Articles | Volume 9, issue 1
The Cryosphere, 9, 399–409, 2015
https://doi.org/10.5194/tc-9-399-2015
The Cryosphere, 9, 399–409, 2015
https://doi.org/10.5194/tc-9-399-2015

Research article 20 Feb 2015

Research article | 20 Feb 2015

Assessment of sea ice simulations in the CMIP5 models

Q. Shu et al.

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Cited articles

Cavalieri, D. J., Parkinson, C. L., Gloersen, P., and Zwally, H.: Sea Ice Concentrations from Nimbus-7 SMMR and DMSP SSM/I-SSMIS Passive Microwave Data, NASA DAAC at the National Snow and Ice Data Center, Boulder, Colorado, USA, 1996.
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Cavalieri, D. J., Parkinson, C. L., and Vinnikov, K. Y: 30-Year satellite record reveals contrasting Arctic and Antarctic decadal sea ice variability, Geophys. Res. Lett., 30, 1970, https://doi.org/10.1029/2003GL018031, 2003.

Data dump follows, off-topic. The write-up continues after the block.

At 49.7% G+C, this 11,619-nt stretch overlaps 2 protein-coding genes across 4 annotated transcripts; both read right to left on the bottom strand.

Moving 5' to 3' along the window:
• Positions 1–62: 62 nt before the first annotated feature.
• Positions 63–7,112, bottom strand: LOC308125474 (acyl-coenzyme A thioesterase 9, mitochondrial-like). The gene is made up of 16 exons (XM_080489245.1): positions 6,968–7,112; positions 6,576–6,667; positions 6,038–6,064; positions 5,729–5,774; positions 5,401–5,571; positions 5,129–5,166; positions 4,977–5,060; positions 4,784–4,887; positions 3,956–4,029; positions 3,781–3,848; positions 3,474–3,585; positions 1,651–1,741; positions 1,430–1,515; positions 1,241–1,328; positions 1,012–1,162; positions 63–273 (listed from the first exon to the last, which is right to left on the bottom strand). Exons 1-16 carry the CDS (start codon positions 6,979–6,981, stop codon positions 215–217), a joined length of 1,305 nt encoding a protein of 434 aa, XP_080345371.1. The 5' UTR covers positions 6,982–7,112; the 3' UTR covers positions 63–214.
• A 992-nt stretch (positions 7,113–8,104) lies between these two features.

Eisenman, I., Meier, W. N., and Norris, J. R.: A spurious jump in the satellite record: has Antarctic sea ice expansion been overestimated?, The Cryosphere, 8, 1289–1296, https://doi.org/10.5194/tc-8-1289-2014, 2014.
Kurtz, N. and Markus, T.: Satellite observations of Antarctic sea ice thickness and volume, J. Geophys. Res., 117, C08025, https://doi.org/10.1029/2012JC008141, 2012.
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Short summary
We evaluated all CMIP5 sea-ice simulations with more metrics in both the Antarctic and the Arctic, in an attempt to provide the community a useful reference. Generally speaking, our study shows that the performance of an Arctic sea-ice simulation is better than that of an Antarctic sea-ice simulation, that sea-ice extent simulation is better than sea-ice volume simulation, and that mean-state simulation is better than long-term trend simulation.